3 Companies Take Their Own Road Toward Biobased Chemicals, Materials

More than 50 industry leaders from both chemical and biotechnology sectors and top researchers from Georgia Tech came together recently to take part in “Emerging Pathways: Exploring Frontiers in Biobased Chemicals and Materials,” a workshop designed to explore current and future trends in biobased products.

The workshop was organized and sponsored by the Renewable Bioproducts Institute as a way to connect the private sector and government researchers with the advances in the biobased chemical and materials arena at Georgia Tech.

As global population grows, bio-derived chemicals and materials are seen as solutions to the many societal and environmental challenges. Representatives from three companies investing in new technologies to meet this need shared their insights into opportunities and challenges in their respective fields.

In addition to the reports from companies operating in this sector, Georgia Tech’s Lignin Group, composed of RBI affiliated faculty and students, discussed its blueprint for research projects within the lignin concentration and more than 20 students from Georgia Tech and Clemson University presented posters to close out the workshop.

Alternative jet fuels

Curt Studebaker said his company, LanzaTech, a Chicago-based startup company that develops fuels and chemicals from waste gases, is finding big opportunities within the aviation industry.

The projected growth of CO2 emissions is 7.8 billion tons or 1,800 metric tons per year. LanzaTech is looking toward Cap 2020 where these would be capped at 700 metric tons. “With airplanes, one way is to improve wait times on runways by looking at ways to get them in and out without using the engines, for instance,” said Studebaker, a global operations technical advisor with the company.

But LanzaTech has also developed a jet fuel that, when combined with regular jet fuel, reduces emissions by 50 percent. This can be measured by contrails, the trail left behind airplanes at high altitudes. The more efficient the fuel, the less contrails will be visible, he said. “With more efficient fuels there are less contaminants in the exhaust and less sites for water vapor in the air to condense and form the white streaks we know as contrails. The test flight was Oct. 2 from Miami to London.

Commercialization, however, is a long road. “We started developing this particular fuel two years ago,” he said. “We are now designing the pre-commercialization plant to produce this fuel. The Department of Energy has approved the technology and the airlines have shown great interest. We do have challenges, such as the ability to keep the process sustainable on a commercial scale and finding abundant, low-cost feedstock that does not compete with the agricultural sector, like corn.”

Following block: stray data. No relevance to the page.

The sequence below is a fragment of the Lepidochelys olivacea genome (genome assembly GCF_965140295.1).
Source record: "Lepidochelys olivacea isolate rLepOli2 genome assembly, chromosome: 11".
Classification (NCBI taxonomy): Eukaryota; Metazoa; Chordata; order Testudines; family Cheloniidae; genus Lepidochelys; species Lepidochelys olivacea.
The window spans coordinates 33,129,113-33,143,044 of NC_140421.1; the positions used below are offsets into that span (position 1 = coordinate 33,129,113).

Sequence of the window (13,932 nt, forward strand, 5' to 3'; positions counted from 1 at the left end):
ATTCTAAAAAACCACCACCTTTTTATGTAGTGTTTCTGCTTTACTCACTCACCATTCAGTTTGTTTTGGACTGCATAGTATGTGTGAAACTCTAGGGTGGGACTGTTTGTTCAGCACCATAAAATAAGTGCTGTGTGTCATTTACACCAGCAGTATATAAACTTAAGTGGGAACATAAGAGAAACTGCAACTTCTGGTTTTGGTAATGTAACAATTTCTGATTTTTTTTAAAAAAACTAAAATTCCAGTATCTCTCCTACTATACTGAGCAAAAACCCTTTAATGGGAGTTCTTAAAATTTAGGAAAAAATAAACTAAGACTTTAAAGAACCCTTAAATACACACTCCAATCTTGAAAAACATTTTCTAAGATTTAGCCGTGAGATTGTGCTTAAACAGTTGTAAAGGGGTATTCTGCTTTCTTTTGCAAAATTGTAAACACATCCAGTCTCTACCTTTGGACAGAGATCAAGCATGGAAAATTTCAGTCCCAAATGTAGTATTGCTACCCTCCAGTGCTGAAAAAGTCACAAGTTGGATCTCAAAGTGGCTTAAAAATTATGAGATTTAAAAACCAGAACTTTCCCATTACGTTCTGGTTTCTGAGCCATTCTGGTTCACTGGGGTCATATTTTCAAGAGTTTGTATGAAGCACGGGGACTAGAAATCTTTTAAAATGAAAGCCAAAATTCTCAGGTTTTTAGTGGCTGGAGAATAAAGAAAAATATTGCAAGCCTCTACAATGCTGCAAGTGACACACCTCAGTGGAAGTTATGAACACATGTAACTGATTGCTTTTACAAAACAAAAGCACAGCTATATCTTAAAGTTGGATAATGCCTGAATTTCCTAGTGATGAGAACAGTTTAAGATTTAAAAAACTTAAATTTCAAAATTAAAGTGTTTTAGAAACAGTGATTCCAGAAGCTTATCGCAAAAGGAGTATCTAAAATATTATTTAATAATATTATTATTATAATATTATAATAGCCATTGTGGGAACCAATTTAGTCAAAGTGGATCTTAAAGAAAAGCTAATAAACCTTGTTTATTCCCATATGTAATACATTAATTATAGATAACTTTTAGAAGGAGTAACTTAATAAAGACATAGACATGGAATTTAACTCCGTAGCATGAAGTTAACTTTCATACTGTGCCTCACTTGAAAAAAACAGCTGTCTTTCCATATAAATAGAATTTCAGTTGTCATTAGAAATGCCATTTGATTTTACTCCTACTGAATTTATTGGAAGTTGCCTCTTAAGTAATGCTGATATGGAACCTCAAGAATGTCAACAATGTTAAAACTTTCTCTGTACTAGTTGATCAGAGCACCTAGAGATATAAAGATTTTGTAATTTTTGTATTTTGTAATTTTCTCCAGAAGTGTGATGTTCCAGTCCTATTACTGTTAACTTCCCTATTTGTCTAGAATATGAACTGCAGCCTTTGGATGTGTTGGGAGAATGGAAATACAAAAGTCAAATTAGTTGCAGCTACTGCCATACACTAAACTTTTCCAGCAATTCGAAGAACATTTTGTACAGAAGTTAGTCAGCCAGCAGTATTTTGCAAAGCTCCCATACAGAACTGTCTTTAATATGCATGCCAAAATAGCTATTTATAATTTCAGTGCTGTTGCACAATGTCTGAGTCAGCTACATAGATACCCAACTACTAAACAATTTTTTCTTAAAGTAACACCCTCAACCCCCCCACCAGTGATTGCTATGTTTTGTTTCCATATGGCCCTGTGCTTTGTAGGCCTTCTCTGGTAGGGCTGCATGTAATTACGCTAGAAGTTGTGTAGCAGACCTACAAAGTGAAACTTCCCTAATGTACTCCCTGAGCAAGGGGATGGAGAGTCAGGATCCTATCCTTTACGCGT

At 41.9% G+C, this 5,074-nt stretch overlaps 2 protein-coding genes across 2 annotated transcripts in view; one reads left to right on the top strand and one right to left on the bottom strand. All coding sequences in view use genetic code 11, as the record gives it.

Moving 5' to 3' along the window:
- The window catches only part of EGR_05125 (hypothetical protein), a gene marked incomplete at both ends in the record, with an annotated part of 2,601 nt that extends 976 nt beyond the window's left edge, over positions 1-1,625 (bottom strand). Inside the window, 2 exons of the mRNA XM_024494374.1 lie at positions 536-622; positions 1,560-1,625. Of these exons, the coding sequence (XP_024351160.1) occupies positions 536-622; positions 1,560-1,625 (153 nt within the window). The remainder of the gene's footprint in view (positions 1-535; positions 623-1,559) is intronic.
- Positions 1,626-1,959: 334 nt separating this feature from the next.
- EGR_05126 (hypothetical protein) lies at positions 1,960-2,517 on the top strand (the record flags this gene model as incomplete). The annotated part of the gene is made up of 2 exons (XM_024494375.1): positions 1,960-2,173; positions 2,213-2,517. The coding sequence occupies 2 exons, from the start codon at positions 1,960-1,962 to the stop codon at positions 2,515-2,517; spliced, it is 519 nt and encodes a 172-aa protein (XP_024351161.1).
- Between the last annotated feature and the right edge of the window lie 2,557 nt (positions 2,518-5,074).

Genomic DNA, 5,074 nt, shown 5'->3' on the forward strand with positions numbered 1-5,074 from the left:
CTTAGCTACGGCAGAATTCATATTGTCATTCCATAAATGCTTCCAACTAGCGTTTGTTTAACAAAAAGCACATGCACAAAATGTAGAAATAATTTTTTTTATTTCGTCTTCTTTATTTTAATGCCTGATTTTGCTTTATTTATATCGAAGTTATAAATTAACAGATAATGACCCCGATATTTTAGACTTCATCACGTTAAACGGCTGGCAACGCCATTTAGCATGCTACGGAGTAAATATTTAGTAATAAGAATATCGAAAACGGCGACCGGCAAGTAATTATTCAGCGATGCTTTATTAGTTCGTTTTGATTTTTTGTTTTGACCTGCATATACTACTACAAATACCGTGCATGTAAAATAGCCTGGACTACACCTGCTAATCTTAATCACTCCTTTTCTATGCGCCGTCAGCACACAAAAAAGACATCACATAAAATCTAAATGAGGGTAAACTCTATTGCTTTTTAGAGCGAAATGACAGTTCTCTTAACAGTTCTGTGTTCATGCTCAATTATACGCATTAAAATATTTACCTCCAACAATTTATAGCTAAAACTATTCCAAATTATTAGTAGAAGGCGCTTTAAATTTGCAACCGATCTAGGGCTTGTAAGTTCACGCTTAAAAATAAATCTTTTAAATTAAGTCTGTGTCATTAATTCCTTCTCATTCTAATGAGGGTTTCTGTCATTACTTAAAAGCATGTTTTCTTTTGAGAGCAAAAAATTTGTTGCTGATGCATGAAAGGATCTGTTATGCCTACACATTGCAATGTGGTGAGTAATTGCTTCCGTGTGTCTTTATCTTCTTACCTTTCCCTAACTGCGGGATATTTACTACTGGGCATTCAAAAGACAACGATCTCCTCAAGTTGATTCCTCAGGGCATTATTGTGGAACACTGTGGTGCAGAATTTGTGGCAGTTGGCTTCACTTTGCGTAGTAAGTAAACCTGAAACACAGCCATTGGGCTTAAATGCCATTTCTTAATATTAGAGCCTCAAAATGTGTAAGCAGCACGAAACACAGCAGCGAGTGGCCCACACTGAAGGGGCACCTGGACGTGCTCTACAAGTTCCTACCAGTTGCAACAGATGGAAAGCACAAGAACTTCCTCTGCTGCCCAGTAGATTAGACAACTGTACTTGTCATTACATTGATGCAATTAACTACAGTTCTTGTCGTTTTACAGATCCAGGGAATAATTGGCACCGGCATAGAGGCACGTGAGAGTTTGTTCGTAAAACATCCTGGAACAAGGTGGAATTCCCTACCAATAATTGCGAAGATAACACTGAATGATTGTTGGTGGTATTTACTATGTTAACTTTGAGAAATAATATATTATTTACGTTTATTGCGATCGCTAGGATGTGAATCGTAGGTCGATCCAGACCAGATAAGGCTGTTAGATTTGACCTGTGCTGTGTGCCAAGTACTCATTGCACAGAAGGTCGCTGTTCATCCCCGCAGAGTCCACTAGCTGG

The search for new chemistry ideas

Renewable and widely available raw materials are being chemically modified to create new biobased products and in turn are used in a wide variety of consumer products that enhance the quality of our lives, according to Jos De Wit, senior technical associate at Eastman Chemical Company.

Cellulose esters, biobased polymers containing up to 60 percent cellulose, can be used as plastics is applications such as tooth brushes, eyeglass frames, screwdriver handles, adhesive tapes and safety glasses. They are also used as fibers for filtration for such things as water purification, or as yarn to be used in beautiful fabrics, de Wit said.

A very different application involves their use as additives at 1 to 5 percent levels in coatings, paints and inks, where they provide rheological properties that allow paints to flow defect free and reduce dry times.  Several cellulose esters are on the national formulary list allowing use in pharmaceutical applications such as enteric coatings. 

“Here the coating controls the release of the active ingredients based on time or pH such that the medication reaches the target area such as the large intestine,” he said.

The advancement of algae in the biofuel arena and more

Algenol Biotech works vigorously to make the conversion of algae to useful products an economically viable one, according to Ron Chance, the company’s executive vice president of engineering.

“We are using this process to make new products in the areas of food ingredients, nutraceuticals, cosmetics, industrials and fuels. We are also seeing advancements in plastic film technology for our photobioreactors, which has been approved as food contact material.”

The company’s original focus was solely on ethanol production with genetically modified algae. Recent advancements are changing that.

“We are now producing algae solely to convert into biocrude with funding from the Department of Energy,” Chance said.  “Algenol can also use the oil fraction extracted in its protein production process as biodiesel.  Our organisms are non-toxic and non-invasive and have been proven to have no characteristics associated with plant pests.”

With their fuel processes, Algenol believes its fuel products can lower the carbon footprint of this by 70 to 80 percent compared to fossil-derived fuels. The Environmental Protection Agency (EPA) has certified the ethanol process at 69 percent and approved Alegnol’s fuel pathway.

 

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